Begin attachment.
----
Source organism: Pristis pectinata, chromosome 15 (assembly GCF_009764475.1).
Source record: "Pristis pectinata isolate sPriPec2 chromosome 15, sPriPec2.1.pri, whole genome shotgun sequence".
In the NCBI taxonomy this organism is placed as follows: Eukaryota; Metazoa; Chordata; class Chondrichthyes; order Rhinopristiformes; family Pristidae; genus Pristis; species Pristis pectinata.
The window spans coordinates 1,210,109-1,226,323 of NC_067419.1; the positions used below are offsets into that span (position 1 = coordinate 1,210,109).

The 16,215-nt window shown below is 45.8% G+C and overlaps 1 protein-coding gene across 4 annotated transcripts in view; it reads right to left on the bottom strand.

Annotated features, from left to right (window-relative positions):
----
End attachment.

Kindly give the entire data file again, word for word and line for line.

Source organism: Pristis pectinata, chromosome 15 (assembly GCF_009764475.1).
Source record: "Pristis pectinata isolate sPriPec2 chromosome 15, sPriPec2.1.pri, whole genome shotgun sequence".
In the NCBI taxonomy this organism is placed as follows: Eukaryota; Metazoa; Chordata; class Chondrichthyes; order Rhinopristiformes; family Pristidae; genus Pristis; species Pristis pectinata.
The window spans coordinates 1,210,109-1,226,323 of NC_067419.1; the positions used below are offsets into that span (position 1 = coordinate 1,210,109).

The 16,215-nt window shown below is 45.8% G+C and overlaps 1 protein-coding gene across 4 annotated transcripts in view; it reads right to left on the bottom strand.

Annotated features, from left to right (window-relative positions):